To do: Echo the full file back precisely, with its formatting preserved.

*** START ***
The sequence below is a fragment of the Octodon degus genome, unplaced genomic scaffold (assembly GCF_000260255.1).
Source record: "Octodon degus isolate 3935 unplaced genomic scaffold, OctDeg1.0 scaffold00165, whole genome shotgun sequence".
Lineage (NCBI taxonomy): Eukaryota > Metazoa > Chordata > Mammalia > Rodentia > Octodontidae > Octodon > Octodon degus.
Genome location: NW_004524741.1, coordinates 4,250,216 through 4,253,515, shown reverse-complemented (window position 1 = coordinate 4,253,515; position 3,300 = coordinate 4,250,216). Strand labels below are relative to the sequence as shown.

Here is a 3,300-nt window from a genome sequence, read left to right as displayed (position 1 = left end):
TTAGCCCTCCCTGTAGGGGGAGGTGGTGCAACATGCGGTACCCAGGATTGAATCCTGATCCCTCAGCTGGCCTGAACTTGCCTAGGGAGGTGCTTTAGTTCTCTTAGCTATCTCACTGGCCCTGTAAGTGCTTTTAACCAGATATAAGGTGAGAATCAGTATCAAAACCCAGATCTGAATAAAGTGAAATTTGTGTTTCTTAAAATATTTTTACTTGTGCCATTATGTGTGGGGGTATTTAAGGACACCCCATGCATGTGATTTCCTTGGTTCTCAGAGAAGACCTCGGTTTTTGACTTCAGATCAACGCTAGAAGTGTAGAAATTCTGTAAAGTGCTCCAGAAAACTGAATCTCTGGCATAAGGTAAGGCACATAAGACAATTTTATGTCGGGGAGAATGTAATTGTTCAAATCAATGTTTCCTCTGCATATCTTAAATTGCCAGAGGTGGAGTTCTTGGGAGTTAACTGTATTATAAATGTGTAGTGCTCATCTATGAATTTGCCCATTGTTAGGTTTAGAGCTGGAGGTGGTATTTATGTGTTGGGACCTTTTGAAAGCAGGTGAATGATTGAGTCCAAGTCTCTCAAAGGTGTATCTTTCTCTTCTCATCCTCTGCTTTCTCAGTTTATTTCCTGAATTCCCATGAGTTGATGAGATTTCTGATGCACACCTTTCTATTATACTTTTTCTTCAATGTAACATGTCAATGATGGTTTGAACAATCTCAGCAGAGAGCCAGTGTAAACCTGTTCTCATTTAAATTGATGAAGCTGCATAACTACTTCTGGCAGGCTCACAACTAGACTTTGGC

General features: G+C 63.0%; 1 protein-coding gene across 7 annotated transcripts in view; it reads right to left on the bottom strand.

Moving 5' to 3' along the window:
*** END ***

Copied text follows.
The sequence below is a fragment of the Octodon degus genome, unplaced genomic scaffold (assembly GCF_000260255.1).
Source record: "Octodon degus isolate 3935 unplaced genomic scaffold, OctDeg1.0 scaffold00165, whole genome shotgun sequence".
Lineage (NCBI taxonomy): Eukaryota > Metazoa > Chordata > Mammalia > Rodentia > Octodontidae > Octodon > Octodon degus.
Genome location: NW_004524741.1, coordinates 4,250,216 through 4,253,515, shown reverse-complemented (window position 1 = coordinate 4,253,515; position 3,300 = coordinate 4,250,216). Strand labels below are relative to the sequence as shown.

Here is a 3,300-nt window from a genome sequence, read left to right as displayed (position 1 = left end):
TTAGCCCTCCCTGTAGGGGGAGGTGGTGCAACATGCGGTACCCAGGATTGAATCCTGATCCCTCAGCTGGCCTGAACTTGCCTAGGGAGGTGCTTTAGTTCTCTTAGCTATCTCACTGGCCCTGTAAGTGCTTTTAACCAGATATAAGGTGAGAATCAGTATCAAAACCCAGATCTGAATAAAGTGAAATTTGTGTTTCTTAAAATATTTTTACTTGTGCCATTATGTGTGGGGGTATTTAAGGACACCCCATGCATGTGATTTCCTTGGTTCTCAGAGAAGACCTCGGTTTTTGACTTCAGATCAACGCTAGAAGTGTAGAAATTCTGTAAAGTGCTCCAGAAAACTGAATCTCTGGCATAAGGTAAGGCACATAAGACAATTTTATGTCGGGGAGAATGTAATTGTTCAAATCAATGTTTCCTCTGCATATCTTAAATTGCCAGAGGTGGAGTTCTTGGGAGTTAACTGTATTATAAATGTGTAGTGCTCATCTATGAATTTGCCCATTGTTAGGTTTAGAGCTGGAGGTGGTATTTATGTGTTGGGACCTTTTGAAAGCAGGTGAATGATTGAGTCCAAGTCTCTCAAAGGTGTATCTTTCTCTTCTCATCCTCTGCTTTCTCAGTTTATTTCCTGAATTCCCATGAGTTGATGAGATTTCTGATGCACACCTTTCTATTATACTTTTTCTTCAATGTAACATGTCAATGATGGTTTGAACAATCTCAGCAGAGAGCCAGTGTAAACCTGTTCTCATTTAAATTGATGAAGCTGCATAACTACTTCTGGCAGGCTCACAACTAGACTTTGGC

General features: G+C 63.0%; 1 protein-coding gene across 7 annotated transcripts in view; it reads right to left on the bottom strand.

Moving 5' to 3' along the window: